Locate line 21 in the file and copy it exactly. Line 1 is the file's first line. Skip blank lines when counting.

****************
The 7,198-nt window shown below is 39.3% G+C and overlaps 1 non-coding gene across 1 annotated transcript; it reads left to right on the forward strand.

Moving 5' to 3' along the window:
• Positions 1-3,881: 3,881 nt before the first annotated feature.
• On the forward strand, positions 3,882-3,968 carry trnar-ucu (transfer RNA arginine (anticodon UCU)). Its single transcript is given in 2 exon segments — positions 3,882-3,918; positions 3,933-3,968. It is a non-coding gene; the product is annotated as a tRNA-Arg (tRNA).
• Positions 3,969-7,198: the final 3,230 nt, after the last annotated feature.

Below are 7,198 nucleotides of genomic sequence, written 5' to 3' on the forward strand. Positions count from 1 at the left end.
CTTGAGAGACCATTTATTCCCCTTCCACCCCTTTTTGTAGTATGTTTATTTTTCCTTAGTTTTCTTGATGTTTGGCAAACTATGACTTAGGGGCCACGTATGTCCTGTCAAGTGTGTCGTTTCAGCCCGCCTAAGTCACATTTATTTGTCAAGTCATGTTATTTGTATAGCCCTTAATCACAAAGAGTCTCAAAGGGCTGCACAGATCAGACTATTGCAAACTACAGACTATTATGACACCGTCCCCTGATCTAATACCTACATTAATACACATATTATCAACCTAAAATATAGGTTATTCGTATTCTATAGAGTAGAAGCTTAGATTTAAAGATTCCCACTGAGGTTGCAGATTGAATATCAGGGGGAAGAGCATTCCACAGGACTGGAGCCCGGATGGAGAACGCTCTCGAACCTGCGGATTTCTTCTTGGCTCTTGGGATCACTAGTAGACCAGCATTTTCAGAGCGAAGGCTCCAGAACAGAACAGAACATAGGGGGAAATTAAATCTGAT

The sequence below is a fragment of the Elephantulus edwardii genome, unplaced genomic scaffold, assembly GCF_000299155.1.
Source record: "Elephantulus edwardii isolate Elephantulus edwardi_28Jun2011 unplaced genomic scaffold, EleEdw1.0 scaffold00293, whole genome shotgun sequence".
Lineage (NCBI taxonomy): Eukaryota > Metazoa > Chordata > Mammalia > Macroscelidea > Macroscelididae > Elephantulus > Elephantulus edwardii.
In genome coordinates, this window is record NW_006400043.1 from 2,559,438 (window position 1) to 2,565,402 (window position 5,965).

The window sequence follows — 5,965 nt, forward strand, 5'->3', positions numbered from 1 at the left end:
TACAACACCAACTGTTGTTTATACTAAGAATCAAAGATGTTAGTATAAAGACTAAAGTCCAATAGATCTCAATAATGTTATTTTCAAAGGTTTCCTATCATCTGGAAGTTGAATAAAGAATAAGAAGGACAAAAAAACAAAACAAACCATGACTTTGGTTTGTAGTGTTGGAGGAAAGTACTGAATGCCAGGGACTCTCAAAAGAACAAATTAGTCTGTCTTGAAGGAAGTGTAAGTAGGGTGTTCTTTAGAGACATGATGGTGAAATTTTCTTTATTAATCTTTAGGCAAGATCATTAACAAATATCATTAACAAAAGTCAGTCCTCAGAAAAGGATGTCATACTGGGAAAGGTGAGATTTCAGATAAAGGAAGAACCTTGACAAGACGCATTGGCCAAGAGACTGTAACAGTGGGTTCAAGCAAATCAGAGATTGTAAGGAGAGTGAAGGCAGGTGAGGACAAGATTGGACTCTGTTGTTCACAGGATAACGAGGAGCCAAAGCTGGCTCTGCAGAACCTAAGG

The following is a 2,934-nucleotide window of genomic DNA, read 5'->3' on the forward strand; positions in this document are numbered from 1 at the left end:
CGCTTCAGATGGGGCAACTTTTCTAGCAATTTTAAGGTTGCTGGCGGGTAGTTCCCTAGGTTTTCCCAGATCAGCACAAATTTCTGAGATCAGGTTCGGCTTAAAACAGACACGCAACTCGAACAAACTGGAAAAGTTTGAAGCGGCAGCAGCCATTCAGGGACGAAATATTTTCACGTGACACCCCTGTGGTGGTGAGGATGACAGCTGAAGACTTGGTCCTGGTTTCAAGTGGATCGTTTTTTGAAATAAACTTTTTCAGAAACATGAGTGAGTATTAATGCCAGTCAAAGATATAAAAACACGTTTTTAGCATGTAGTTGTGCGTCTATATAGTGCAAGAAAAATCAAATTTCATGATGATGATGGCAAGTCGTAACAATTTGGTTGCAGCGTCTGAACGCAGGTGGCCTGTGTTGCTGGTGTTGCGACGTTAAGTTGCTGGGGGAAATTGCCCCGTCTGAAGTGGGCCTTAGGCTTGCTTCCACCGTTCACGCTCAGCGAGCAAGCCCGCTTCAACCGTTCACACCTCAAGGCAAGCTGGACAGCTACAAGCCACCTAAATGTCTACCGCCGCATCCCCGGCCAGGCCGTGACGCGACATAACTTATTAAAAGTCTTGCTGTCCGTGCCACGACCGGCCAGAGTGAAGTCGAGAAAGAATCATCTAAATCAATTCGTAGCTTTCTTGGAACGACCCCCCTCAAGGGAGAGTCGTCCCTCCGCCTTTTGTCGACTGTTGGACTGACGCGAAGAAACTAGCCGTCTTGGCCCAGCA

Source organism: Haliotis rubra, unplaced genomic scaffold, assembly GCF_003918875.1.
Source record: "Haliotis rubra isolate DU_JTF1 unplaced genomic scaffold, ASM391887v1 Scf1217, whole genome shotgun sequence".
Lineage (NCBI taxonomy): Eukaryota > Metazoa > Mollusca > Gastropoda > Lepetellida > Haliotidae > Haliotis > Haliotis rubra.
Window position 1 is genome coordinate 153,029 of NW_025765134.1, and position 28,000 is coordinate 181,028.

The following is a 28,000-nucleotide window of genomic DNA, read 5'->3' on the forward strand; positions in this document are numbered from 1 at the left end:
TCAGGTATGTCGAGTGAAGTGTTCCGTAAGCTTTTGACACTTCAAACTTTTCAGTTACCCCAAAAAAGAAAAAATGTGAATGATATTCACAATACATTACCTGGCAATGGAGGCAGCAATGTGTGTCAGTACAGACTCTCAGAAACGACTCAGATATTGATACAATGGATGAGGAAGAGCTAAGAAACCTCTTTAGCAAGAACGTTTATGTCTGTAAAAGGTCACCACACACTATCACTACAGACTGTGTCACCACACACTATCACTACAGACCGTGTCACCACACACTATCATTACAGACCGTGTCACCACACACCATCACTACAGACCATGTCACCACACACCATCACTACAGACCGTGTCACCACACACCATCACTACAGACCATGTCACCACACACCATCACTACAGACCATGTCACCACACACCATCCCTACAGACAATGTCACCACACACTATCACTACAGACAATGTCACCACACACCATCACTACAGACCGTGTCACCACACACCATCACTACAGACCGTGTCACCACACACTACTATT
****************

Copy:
TCAGGTATGTCGAGTGAAGTGTTCCGTAAGCTTTTGACACTTCAAACTTTTCAGTTACCCCAAAAAAGAAAAAATGTGAATGATATTCACAATACATTACCTGGCAATGGAGGCAGCAATGTGTGTCAGTACAGACTCTCAGAAACGACTCAGATATTGATACAATGGATGAGGAAGAGCTAAGAAACCTCTTTAGCAAGAACGTTTATGTCTGTAAAAGGTCACCACACACTATCACTACAGACTGTGTCACCACACACTATCACTACAGACCGTGTCACCACACACTATCATTACAGACCGTGTCACCACACACCATCACTACAGACCATGTCACCACACACCATCACTACAGACCGTGTCACCACACACCATCACTACAGACCATGTCACCACACACCATCACTACAGACCATGTCACCACACACCATCCCTACAGACAATGTCACCACACACTATCACTACAGACAATGTCACCACACACCATCACTACAGACCGTGTCACCACACACCATCACTACAGACCGTGTCACCACACACTACTATT